Prigogine, Ilya

▪ 2004

      Russian-born Belgian physical chemist (b. Jan. 25, 1917, Moscow, Russia—d. May 28, 2003, Brussels, Belg.), was awarded the Nobel Prize for Chemistry in 1977 for contributions to the understanding of nonequilibrium thermodynamics. In particular, he helped explain how complex systems, including living organisms, could arise spontaneously from less-ordered states and maintain themselves in apparent defiance of the classical laws of physics. As a child, Prigogine moved with his family to Lithuania, Germany, and finally to Belgium. He earned a Ph.D. in chemistry from the Free University in Brussels in 1941. He conducted research at the university and accepted a professorship there in 1947. Two years later he received Belgian citizenship. Prigogine became director of the International Solvay Institutes for Physics and Chemistry in Brussels in 1962 and, from 1967, also served as director of the Center for Statistical Mechanics and Thermodynamics at the University of Texas at Austin. The centre was later renamed the Ilya Prigogine Center for Studies in Statistical Mechanics and Complex Systems in his honour. Much of Prigogine's work dealt with the application of the second law of thermodynamics to complex systems. He theorized that the second law—which states that physical systems tend to dissolve into a state of disorder (a process known as entropy)—might be broken in certain circumstances. He argued that as long as systems receive energy from an external source—the Sun, for example—it is possible for them to evolve into more complex systems. Prigogine described how such systems, or “dissipative structures,” can go through periods of instability and then suddenly evolve and become more ordered. His work was influential in a wide variety of fields, from physical chemistry to biology, and he was considered the “grandfather” of the new discipline of chaos theory. He wrote or co-wrote some 20 books and nearly 1,000 scholarly articles. King Baudouin I of Belgium made Prigogine a viscount in 1989.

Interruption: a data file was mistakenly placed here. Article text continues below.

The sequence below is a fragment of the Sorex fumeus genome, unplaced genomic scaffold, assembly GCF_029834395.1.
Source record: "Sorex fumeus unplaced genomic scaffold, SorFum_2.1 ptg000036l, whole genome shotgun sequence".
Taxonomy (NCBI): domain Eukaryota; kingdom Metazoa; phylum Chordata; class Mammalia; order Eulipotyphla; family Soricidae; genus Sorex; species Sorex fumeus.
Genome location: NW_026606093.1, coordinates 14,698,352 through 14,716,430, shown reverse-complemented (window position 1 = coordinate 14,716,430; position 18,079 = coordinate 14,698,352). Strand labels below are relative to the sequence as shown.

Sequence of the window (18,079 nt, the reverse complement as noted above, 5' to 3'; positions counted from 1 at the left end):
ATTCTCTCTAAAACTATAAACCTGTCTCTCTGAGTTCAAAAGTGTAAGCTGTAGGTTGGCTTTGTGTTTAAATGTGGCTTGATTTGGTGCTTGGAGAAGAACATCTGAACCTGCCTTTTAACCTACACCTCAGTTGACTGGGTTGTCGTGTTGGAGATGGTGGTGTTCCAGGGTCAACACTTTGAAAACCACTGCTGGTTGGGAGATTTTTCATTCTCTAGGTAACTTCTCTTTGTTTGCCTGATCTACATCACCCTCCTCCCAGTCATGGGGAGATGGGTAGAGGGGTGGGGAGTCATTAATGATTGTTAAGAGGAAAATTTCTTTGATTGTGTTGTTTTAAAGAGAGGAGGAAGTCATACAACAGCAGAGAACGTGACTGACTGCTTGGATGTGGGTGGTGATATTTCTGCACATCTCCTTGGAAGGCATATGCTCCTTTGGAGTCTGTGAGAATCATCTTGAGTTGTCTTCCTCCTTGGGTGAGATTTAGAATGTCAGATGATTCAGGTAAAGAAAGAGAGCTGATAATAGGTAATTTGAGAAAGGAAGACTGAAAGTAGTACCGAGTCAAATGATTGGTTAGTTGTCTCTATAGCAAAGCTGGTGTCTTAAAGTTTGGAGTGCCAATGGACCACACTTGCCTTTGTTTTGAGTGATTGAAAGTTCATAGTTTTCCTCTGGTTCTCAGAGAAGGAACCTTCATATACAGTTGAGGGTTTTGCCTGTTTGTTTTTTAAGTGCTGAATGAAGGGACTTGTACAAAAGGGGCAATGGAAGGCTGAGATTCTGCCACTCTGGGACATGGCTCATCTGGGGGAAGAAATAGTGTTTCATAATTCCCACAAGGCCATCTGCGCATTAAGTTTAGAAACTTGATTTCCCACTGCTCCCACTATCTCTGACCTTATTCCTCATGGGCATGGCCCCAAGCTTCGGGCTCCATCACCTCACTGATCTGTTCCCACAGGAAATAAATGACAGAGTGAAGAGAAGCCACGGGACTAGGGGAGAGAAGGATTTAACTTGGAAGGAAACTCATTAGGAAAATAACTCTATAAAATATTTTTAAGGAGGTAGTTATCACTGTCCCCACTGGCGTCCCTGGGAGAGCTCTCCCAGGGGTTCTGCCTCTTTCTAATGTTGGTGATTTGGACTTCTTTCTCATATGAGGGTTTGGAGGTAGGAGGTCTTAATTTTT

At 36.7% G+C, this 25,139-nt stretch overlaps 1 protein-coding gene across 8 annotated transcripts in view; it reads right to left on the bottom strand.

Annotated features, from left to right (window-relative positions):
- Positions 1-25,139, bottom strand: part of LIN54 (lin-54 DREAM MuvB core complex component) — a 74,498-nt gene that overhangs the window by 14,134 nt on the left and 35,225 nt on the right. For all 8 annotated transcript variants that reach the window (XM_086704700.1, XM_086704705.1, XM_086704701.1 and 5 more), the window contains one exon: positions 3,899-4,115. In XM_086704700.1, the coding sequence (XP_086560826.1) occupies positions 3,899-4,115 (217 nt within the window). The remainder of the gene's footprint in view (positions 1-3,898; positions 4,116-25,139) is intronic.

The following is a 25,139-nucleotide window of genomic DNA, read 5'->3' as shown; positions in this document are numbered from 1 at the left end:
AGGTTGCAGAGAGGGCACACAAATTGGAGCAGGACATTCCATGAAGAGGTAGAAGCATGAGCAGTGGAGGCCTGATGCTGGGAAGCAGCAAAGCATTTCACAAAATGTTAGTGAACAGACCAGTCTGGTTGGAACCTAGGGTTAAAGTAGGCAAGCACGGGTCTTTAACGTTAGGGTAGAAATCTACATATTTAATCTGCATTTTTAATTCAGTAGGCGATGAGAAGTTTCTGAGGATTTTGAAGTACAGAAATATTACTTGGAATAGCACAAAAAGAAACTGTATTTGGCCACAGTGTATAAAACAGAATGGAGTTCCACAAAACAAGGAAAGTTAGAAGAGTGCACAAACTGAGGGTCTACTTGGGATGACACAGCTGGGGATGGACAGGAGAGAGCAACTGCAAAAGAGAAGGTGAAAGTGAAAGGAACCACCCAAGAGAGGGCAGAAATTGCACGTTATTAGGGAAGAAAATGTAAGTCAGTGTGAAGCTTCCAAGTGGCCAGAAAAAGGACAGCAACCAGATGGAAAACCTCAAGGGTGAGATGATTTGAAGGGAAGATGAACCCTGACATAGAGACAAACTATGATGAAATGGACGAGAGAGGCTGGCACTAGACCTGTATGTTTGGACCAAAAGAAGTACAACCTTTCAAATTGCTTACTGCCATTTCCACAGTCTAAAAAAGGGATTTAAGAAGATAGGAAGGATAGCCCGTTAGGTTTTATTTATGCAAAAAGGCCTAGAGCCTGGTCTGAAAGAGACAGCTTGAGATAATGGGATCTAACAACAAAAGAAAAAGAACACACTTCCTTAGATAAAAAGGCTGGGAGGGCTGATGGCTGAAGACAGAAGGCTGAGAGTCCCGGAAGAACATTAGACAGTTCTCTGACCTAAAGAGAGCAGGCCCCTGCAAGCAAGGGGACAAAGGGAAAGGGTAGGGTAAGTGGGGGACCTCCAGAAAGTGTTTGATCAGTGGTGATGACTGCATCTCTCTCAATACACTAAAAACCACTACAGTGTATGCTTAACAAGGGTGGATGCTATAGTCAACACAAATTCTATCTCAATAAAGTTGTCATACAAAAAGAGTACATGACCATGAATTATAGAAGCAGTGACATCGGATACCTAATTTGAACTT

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▪ Russian-Belgian physical chemist
born Jan. 25, 1917, Moscow, Russia
died May 28, 2003, Brussels, Belg.
 Russian-born Belgian physical chemist who received the Nobel Prize for Chemistry in 1977 for contributions to nonequilibrium thermodynamics.

      Prigogine was taken to Belgium as a child. He received a doctorate in 1941 at the Free University in Brussels, where he accepted the position of professor in 1947. In 1962 he became director of the International Institute of Physics and Chemistry in Solvay, Belg. He also served as director of the Center for Statistical Mechanics and Thermodynamics at the University of Texas in Austin from 1967 until his death.

      Prigogine's work dealt with the application of the second law of thermodynamics (thermodynamics) to complex systems, including living organisms. The second law states that physical systems tend to slide spontaneously and irreversibly toward a state of disorder (a process driven by an increase in entropy); it does not, however, explain how complex systems could have arisen spontaneously from less-ordered states and have maintained themselves in defiance of the tendency toward maximum entropy. Prigogine argued that as long as systems receive energy and matter from an external source, nonlinear systems (or dissipative structures, as he called them) can go through periods of instability and then self-organization, resulting in more-complex systems whose characteristics cannot be predicted except as statistical probabilities. Prigogine's work was influential in a wide variety of fields, from physical chemistry to biology, and was fundamental to the new disciplines of chaos (chaos theory) theory and complexity theory.

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Universalium. 2010.

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  • Prigogine,Ilya — Pri·go·gine (prĭ gôʹzhən, gô zhēnʹ), Ilya. Born 1917. Russian born Belgian chemist. He won a 1977 Nobel Prize for his contributions to nonequilibrium thermodynamics. * * * …   Universalium

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